Paraiba stone is a Tourmaline known for its bright neon colours. The colour ranges from blue to green, and all just as bright as the last. Because of this the colour of the gemstone is important when valuing it. The beautiful stone got its name from the region in Brazil in which it was first discovered. However, other similar like gemstones have appeared in Africa. Furthermore, these new stones have caused some debate. But it is the rarity of the Paraiba stone that really raises its value.
From Brazil to Africa
The first Paraiba stone, also known as cuprian elbaite, was discovered in a region of Brazil called Paraiba. The first gem was discovered in the 1980’s by a gentleman called Heitor Dimas Barbosa. He began digging in the area on a hunch that something valuable lay underneath. Once he saw the beauty of the first gemstone he uncovered, he knew he had hit the jackpot. The colour of the gems is because of a trace of copper in its mineral composition. In 1999, the World Jewellery Confederation (CIBJO) allowed ‘paraiba’ to become the trade name of the gemstone. This is because naming a stone after its place of origin is common practice.
However, in the early 2000’s tourmalines with qualities very similar to Paraiba stones were found in Nigeria and Mozambique. Of course, this caused a division in the gemstone industry. The variation between stones found in Brazil and those found in Africa are in their mineral composition and not noticeable to the naked eye. The African stones earnt the name Paraiba Tourmaline from Mozambique. Although, in 2006 at the International Gemstone Industry Laboratory Conference it was decided that the name ‘Paraiba Tourmaline’ encompasses all stones, regardless of its origin.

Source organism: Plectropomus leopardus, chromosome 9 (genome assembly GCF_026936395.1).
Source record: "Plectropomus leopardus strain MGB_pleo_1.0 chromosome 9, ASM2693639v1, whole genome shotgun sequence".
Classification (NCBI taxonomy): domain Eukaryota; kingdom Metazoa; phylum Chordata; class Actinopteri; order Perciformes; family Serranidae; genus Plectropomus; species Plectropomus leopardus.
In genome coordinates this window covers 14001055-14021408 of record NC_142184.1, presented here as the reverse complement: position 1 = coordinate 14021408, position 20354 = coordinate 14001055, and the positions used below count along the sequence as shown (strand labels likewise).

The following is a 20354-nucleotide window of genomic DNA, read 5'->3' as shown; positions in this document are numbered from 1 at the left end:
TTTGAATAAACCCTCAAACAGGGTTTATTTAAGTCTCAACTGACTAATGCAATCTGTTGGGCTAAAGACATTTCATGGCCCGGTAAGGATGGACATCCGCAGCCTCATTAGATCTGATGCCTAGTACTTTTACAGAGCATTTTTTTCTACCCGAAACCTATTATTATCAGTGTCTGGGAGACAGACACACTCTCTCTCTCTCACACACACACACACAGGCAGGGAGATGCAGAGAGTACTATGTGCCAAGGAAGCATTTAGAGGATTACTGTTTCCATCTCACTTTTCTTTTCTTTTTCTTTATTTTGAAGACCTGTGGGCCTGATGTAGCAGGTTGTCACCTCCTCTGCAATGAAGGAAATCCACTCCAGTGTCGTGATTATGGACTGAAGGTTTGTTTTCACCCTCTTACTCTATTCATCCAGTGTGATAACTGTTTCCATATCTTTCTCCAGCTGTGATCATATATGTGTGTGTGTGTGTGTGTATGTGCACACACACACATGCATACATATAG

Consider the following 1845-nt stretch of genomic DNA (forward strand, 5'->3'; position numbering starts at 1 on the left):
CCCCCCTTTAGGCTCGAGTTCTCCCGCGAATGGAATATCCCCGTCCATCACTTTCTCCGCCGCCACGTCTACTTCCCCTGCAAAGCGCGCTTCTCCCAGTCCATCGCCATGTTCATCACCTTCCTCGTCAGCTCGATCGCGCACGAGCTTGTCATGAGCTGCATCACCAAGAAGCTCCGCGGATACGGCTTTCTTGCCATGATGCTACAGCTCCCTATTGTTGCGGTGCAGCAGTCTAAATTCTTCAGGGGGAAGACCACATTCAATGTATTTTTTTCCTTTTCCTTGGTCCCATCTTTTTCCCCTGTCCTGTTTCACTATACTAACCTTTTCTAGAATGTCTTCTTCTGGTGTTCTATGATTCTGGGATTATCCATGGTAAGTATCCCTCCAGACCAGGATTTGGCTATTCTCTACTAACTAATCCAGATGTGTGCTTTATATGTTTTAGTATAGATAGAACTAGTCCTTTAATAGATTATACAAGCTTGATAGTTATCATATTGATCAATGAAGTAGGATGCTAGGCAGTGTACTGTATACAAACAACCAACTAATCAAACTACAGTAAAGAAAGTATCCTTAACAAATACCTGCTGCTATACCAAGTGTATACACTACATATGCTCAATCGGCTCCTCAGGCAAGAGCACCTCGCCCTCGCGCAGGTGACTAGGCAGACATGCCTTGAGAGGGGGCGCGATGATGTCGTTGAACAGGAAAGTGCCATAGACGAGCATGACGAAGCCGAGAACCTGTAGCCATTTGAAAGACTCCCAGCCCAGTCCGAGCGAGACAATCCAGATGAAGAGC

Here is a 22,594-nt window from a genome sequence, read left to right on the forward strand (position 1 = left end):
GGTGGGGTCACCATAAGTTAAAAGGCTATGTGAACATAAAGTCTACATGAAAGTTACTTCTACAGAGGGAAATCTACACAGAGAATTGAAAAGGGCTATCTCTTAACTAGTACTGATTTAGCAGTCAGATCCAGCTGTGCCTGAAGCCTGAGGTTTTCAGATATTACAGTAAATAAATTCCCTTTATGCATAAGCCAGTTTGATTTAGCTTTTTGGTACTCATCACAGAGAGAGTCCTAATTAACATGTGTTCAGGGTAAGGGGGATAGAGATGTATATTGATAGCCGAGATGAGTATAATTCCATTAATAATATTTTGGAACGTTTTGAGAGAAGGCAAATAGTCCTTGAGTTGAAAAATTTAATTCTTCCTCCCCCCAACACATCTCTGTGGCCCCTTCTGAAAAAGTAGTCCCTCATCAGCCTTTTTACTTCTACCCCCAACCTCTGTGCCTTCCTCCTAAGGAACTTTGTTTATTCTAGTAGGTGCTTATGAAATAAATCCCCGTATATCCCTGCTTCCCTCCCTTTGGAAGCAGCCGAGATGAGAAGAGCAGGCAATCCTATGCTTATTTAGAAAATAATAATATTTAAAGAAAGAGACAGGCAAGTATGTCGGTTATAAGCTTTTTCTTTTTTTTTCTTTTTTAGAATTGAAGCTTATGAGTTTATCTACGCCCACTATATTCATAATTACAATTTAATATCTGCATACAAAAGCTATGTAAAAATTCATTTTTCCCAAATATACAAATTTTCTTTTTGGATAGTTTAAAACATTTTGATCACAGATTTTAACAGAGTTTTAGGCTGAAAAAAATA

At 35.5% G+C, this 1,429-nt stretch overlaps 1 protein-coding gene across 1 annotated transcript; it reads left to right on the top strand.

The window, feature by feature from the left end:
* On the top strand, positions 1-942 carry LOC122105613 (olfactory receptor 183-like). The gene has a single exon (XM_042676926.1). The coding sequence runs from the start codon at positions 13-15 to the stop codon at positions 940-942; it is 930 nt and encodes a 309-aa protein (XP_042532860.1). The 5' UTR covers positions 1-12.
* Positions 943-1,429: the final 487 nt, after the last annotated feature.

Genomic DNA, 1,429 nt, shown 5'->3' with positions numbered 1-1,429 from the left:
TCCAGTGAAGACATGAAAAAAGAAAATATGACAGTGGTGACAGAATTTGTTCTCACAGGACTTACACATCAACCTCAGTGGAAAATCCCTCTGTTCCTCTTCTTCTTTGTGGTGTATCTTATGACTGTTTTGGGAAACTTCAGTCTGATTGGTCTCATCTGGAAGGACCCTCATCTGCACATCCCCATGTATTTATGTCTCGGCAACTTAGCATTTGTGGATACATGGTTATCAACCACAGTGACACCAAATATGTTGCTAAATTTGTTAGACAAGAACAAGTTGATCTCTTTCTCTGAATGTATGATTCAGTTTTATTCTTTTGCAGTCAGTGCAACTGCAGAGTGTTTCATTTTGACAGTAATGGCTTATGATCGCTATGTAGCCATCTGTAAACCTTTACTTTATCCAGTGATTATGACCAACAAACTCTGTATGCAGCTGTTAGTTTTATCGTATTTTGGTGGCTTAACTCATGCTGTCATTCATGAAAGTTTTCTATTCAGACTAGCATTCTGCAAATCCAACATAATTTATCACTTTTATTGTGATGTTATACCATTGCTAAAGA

Rarity of Paraiba Stone increases value
In the short time since the discovery of Paraiba stone, it has become one of the most sought-after gemstones. That is, in part, due to its amazing neon-bright colours. Blue tones are worth less than those with bluer/greener shades, and the same goes for other shades of green. In some cases, they are worth half the price of green/blue Pariabas. These amazing colours and the initial hype of its discovery brought prices of up $20K per carat.
In the current market they have become extremely rare. To put some numbers in your head, for every 10,000 diamonds mined, there is only a single Paraiba mined. Besides this rarity, finding a stone with more than three carats in pretty much unheard of. For this reason, the price per carat of Paraiba Tourmaline can still be seen above a 5-digit figure. As any other gem, the cut and quality are incredibly important. It is amazing the affect the quality of the gemstone can have on its value. Not that this is anything different from any other stone, however, in Paraibas the difference is greater than others. This being said, the colour is more important than the clarity of the stone.